From lowered cancer risks to a sharper memory, more studies are showing that coffee is good for you.  Regular coffee drinkers have a 39 percent decreased risk of head and neck cancer, according to a new study published in the journal Cancer Epidemiology, Biomarkers & Prevention. Those who drank an estimated four or more cups a day had significantly fewer cancers of the mouth and throat than non coffee drinkers, the study found.

Coffee may be good for the brain, too. A study earlier this year by neuroscientists at the University of Lisbon showed that drinking coffee can help to prevent the neural degeneration associated with brain disorders and aging. The scientists found that drinking up to four cups of coffee a day over a long period of time actually prevented the deterioration of memory.

Other research has shown that coffee is good for the cardiovascular system. Women who drank one to three cups of java a day reduced their risk of cardiovascular disease by 24 percent, according to the Iowa Women’s Health Study that tracked 27, 000 women for 15 years, although it was noted that this benefit diminished as the quantity of coffee rose above three cups.

And while coffee has been given a bad rap for supposedly upping the risk of stroke and coronary heart disease, scientific studies have revealed the contrary. Drinking coffee lowers the risk of stroke by 19 percent among women, according to a 2009 Harvard Medical School study that tracked the coffee habits and stroke occurrences among 83, 000 American women for nearly a quarter century.

The risk of some cancers may be cut by drinking coffee. Research presented at the 2009 American Association for Cancer Research Frontiers in Cancer Prevention Research Conference showed that coffee cut male coffee drinkers’ risk of aggressive prostate cancer by 60 percent, based on a 20-year study of 50, 000 men.

And people who drink coffee reduce their risk of developing liver cancer by 41 percent, compared to people who never drink coffee, according to a study in the journal Hepatology. The researchers theorized that compounds found in coffee may block the action of enzymes involved in detoxifying carcinogenic compounds that may lead to liver cancer, the third largest cause of cancer deaths around the world, after lung and stomach cancer.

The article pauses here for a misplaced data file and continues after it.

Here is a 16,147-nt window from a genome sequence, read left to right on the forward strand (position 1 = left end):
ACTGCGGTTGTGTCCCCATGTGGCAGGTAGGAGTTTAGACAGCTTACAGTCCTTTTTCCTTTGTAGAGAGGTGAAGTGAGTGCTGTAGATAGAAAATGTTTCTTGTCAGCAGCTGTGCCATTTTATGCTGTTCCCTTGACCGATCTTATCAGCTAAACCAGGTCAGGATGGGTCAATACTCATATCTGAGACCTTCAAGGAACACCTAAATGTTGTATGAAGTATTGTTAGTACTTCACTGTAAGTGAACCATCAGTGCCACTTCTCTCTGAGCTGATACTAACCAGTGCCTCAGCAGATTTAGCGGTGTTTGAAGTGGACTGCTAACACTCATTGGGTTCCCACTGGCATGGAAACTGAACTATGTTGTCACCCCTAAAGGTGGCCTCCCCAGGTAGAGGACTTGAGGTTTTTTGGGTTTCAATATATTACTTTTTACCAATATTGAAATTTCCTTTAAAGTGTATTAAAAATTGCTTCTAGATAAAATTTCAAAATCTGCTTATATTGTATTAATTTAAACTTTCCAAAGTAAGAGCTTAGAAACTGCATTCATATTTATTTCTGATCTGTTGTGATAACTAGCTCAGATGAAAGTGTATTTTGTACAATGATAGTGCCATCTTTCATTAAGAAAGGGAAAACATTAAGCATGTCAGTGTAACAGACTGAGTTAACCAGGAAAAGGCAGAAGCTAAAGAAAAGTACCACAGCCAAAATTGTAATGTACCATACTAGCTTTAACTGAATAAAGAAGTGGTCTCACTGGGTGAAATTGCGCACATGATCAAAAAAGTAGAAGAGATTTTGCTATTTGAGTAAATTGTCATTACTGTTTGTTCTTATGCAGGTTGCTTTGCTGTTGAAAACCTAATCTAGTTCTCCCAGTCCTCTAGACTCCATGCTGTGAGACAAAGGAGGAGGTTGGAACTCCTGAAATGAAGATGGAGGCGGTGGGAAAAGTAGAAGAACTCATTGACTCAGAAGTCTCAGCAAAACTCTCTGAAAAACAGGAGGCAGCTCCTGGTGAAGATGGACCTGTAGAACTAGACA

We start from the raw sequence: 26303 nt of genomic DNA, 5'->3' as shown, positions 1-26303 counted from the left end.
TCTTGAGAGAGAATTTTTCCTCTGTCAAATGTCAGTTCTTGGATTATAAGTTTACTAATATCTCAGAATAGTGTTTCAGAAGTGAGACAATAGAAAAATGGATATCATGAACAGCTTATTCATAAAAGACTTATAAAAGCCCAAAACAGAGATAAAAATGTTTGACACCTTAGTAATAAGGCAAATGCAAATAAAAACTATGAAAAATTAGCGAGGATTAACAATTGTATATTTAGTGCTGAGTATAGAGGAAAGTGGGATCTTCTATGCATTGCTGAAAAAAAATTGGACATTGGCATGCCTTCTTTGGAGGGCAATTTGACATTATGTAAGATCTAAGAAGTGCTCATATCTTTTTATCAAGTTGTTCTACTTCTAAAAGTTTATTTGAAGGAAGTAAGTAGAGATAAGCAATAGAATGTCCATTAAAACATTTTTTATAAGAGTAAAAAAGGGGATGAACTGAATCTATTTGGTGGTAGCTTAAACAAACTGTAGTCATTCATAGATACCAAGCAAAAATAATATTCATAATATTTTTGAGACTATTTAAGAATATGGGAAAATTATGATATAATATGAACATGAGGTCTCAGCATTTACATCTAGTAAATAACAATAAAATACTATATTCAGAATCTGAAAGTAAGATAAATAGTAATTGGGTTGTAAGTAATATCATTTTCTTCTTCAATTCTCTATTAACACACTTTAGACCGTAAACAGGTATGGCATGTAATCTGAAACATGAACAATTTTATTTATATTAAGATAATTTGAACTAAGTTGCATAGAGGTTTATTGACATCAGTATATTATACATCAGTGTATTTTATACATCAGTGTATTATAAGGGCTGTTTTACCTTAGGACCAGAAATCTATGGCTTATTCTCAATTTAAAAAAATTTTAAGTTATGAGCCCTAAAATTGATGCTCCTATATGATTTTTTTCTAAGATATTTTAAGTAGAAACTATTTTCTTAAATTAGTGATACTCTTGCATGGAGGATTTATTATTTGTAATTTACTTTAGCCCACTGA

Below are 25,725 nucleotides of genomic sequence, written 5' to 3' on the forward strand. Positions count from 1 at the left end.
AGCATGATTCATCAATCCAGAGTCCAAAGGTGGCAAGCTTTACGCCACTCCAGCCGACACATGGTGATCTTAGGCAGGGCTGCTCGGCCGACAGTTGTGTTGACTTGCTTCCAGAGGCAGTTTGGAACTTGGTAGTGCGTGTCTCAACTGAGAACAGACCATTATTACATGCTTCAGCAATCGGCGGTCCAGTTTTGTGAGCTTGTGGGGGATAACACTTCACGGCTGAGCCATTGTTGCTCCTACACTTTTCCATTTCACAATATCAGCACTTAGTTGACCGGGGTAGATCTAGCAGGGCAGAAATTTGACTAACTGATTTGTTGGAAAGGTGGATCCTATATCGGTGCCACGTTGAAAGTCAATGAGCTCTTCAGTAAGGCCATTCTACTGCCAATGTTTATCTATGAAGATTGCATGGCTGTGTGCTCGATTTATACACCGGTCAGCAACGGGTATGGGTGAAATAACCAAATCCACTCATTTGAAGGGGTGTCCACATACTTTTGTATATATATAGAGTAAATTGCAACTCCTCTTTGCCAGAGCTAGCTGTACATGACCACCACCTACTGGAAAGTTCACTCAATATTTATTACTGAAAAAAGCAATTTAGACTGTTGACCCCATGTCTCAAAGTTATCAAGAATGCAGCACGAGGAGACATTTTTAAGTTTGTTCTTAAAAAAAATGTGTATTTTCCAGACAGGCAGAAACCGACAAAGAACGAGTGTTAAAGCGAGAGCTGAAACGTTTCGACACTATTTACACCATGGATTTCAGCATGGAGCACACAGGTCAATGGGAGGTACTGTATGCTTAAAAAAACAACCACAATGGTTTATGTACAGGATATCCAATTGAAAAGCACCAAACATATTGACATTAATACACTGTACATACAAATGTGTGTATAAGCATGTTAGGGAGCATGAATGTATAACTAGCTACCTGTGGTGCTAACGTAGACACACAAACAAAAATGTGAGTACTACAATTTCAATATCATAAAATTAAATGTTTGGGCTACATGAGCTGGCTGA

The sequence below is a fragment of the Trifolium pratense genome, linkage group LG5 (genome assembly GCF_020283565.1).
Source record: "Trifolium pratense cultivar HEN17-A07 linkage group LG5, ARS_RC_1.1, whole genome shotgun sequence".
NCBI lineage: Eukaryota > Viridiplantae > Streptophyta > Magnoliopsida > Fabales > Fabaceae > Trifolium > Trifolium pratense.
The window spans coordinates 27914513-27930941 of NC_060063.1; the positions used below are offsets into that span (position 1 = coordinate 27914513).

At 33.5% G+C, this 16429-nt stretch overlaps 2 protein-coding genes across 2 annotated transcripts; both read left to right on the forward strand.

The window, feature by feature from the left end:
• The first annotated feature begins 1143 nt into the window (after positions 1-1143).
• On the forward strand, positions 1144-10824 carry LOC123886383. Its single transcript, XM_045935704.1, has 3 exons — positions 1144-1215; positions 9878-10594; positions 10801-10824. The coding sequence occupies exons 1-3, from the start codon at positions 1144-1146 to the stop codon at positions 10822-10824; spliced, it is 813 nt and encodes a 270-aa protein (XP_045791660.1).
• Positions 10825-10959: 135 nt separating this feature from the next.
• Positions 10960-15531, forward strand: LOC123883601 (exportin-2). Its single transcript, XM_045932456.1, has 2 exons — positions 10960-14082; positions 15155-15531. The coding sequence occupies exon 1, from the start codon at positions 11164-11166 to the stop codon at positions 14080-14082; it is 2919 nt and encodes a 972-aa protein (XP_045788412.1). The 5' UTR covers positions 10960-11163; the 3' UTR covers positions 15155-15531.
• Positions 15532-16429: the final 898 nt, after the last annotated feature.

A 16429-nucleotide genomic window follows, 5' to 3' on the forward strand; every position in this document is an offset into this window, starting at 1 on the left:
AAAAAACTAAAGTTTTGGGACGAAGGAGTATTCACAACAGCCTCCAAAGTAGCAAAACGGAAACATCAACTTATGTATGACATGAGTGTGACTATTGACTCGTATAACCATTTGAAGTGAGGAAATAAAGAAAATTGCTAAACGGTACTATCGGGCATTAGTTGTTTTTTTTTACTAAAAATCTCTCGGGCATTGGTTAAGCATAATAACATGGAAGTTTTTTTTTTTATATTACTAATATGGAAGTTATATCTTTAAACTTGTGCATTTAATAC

Other recent studies have shown that coffee is protective against certain brain tumors, endometrial cancer and advanced prostate cancer, Hashibe said.

While it is true that some of the chemicals present in a cup of joe may be gastrointestinal irritants, coffee is not as much of a cause of heartburn and acid reflux as previously believed. Scientists have actually identified a chemical in coffee, called N-methylpyridinium, which inhibits acid production. The compound is more common in dark roasts like espresso and French roast blends, according to the Research Platform of Molecular Food Science at the University of Vienna.

For most adults, coffee is the number one source of antioxidants, or chemicals that prevent cellular damage, according to a study funded by the American Cocoa Research Institute.

“Americans get more of their antioxidants from coffee than any other dietary source, ” said Joe Vinson, lead author of a study on antioxidants conducted by the University of Scranton, in Pennsylvania. “Nothing else comes close.”

While antioxidants help to reduce cell damage and aging, scientists have yet to determine if they are the compounds responsible for coffee’s weird -but wonderful- health benefits.

There are many organic and inorganic compounds in a regular cup of coffee, including chemicals called phenolic compounds, melanoidins, and diterpenes. Some of these chemicals are believed to be beneficial, such as chlorogenic acid, which is a natural compound found in coffee beans and other plants that is an antioxidant and believed to aid in digestion, according to the American Journal of Clinical Nutrition.